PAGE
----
The area where Destin is located in the northwest part of Florida goes by several names. One is “Florida’s Panhandle” because this part of the state is shaped, well, like a panhandle. Another handle for the region is the “Emerald Coast,” and yet another is the “Sugar Coast.”
No matter how you refer to Florida’s upper Gulf shoreline where the city of Destin thrives, several things are crystal clear—the soft white sands on the beach feel just like sugar between your toes, and the soothing, warm water that surrounds the barrier islands is not only vibrant emerald-green, it’s inviting.
Destin currently claims to have the largest and “luckiest” charter fishing fleet in Florida—people flock here for not only the opportunity to experience deep-sea fishing but also to enjoy shopping and walking along the brick streets of Destin Commons and exploring all that HarborWalk Village has to offer, from dolphin watching tours to ordering up fresh and tasty seafood.
When you are ready to explore the great outdoors in the Destin area, there are plenty of options to get close to nature, and Florida state parks are an excellent place to start.
Map of State Parks Near Destin, FL
Here is a map of the state parks in Florida covered by this post:
List of State Parks Near Destin
The Florida Park Service, one of the largest in the nation, has received the Gold Medal from the American Academy for Park and Recreation Administration multiple times for its outstanding efforts to manage and preserve state land. All the more reason to head on out and see what Florida state parks are all about—come along with us—let’s see what stellar options are nearby.
1. Henderson Beach State Park
Location: 17000 Emerald Coast Pkwy, Destin, FL 32541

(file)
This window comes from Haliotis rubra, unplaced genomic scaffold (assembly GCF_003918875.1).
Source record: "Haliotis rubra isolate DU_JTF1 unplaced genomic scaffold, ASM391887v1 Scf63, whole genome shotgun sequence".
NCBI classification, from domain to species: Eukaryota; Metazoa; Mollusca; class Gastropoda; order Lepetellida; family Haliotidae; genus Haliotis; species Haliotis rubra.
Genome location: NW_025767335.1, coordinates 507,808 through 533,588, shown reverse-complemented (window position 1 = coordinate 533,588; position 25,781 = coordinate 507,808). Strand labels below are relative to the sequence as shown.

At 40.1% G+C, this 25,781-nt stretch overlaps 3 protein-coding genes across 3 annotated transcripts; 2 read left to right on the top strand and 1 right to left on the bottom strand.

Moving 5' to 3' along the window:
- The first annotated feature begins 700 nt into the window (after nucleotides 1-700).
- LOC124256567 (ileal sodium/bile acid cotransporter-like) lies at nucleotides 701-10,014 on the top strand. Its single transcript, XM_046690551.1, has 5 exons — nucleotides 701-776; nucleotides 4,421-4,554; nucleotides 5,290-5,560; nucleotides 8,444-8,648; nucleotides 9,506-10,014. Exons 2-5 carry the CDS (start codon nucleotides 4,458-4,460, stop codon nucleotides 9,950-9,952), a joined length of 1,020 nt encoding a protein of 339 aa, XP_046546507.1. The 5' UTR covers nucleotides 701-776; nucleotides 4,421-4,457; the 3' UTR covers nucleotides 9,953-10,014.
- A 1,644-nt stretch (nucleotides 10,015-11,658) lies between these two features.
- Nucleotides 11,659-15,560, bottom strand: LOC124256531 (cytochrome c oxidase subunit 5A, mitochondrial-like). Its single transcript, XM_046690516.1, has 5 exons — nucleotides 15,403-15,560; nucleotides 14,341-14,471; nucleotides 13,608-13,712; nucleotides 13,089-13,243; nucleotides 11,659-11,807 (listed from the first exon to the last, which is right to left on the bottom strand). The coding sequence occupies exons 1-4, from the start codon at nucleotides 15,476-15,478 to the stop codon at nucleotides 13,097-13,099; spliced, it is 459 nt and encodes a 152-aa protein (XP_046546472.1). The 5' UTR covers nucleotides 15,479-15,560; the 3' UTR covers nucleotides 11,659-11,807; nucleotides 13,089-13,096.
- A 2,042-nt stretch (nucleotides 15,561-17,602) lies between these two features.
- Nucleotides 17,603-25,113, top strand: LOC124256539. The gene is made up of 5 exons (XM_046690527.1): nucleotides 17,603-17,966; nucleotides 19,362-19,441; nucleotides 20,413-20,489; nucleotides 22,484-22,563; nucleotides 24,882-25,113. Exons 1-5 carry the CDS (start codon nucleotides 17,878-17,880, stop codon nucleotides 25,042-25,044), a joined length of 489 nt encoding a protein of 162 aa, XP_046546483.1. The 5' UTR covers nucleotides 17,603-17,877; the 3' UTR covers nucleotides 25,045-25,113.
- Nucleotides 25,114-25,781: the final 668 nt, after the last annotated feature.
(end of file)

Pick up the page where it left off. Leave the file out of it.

Just minutes from Destin and yet worlds away, Henderson Beach State Park features beaches with soft sugar-white sands and azure-blue seas and is home to one of the few remaining endangered coastal scrub communities (subtropical forest ecoregion) in the Panhandle. The park has a meandering trail offering a view of the scrub habitat, and there’s a panoramic vista of the area from atop a dune established around the remains of an old bunker.
Besides beach life and the nature walk, there’s picnicking, camping, biking, hiking, and fishing. With such a beautiful backdrop, Henderson is a very popular destination spot for weddings (and wedding pictures), reunions, and gatherings.
Helpful tip: Keep your eyes peeled for dolphins and sea turtles; it’s common to spot them from the shore. And, during the fall, you can catch the monarch butterfly migration flapping through the park on their way to Mexican wintering grounds.
2. Topsail Hill Preserve State Park
Location: 7525 W. County Highway 30A, Santa Rosa Beach, FL 32459
Both rare and delightful to see, towering sand dunes are among the many amazing natural resources you can experience at Topsail Hill Preserve State Park, ten miles east of Destin. The park takes its name from the tallest of these dunes, that when viewed from the Gulf, looks like a ship’s “topsail,” used for centuries as a navigational marker for those at sea.
Freshwater coastal lakes nestled in the dunes provide excellent fishing and abundant wildlife watching opportunities. From the lakes to old-growth longleaf pine forests and exotic pitcher plants, Topsail has a multitude of intriguing and unique natural wonders to enjoy.